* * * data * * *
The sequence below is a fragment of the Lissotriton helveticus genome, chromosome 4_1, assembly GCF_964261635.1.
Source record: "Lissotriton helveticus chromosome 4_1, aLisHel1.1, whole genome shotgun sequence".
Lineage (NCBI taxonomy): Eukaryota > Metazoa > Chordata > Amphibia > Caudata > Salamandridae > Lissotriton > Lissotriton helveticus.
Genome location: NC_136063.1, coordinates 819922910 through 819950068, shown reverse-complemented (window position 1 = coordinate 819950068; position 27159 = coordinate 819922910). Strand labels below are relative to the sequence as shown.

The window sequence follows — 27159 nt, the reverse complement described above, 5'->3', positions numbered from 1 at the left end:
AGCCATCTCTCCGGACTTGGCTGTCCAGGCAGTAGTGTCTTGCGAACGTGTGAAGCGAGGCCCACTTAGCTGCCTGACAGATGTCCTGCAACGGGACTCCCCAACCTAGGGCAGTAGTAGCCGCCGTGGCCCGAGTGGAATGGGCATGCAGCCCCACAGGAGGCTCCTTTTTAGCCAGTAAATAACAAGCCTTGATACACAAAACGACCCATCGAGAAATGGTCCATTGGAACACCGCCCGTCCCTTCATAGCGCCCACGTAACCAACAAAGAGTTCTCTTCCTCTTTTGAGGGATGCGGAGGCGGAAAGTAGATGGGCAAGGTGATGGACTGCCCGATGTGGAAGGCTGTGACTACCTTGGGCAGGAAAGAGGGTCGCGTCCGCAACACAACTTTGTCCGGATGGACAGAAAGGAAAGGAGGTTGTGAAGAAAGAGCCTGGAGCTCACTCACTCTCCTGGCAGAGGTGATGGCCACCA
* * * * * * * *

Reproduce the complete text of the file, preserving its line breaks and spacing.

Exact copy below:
The sequence below is a fragment of the Lissotriton helveticus genome, chromosome 4_1, assembly GCF_964261635.1.
Source record: "Lissotriton helveticus chromosome 4_1, aLisHel1.1, whole genome shotgun sequence".
Lineage (NCBI taxonomy): Eukaryota > Metazoa > Chordata > Amphibia > Caudata > Salamandridae > Lissotriton > Lissotriton helveticus.
Genome location: NC_136063.1, coordinates 819922910 through 819950068, shown reverse-complemented (window position 1 = coordinate 819950068; position 27159 = coordinate 819922910). Strand labels below are relative to the sequence as shown.

The window sequence follows — 27159 nt, the reverse complement described above, 5'->3', positions numbered from 1 at the left end:
AGCCATCTCTCCGGACTTGGCTGTCCAGGCAGTAGTGTCTTGCGAACGTGTGAAGCGAGGCCCACTTAGCTGCCTGACAGATGTCCTGCAACGGGACTCCCCAACCTAGGGCAGTAGTAGCCGCCGTGGCCCGAGTGGAATGGGCATGCAGCCCCACAGGAGGCTCCTTTTTAGCCAGTAAATAACAAGCCTTGATACACAAAACGACCCATCGAGAAATGGTCCATTGGAACACCGCCCGTCCCTTCATAGCGCCCACGTAACCAACAAAGAGTTCTCTTCCTCTTTTGAGGGATGCGGAGGCGGAAAGTAGATGGGCAAGGTGATGGACTGCCCGATGTGGAAGGCTGTGACTACCTTGGGCAGGAAAGAGGGTCGCGTCCGCAACACAACTTTGTCCGGATGGACAGAAAGGAAAGGAGGTTGTGAAGAAAGAGCCTGGAGCTCACTCACTCTCCTGGCAGAGGTGATGGCCACCA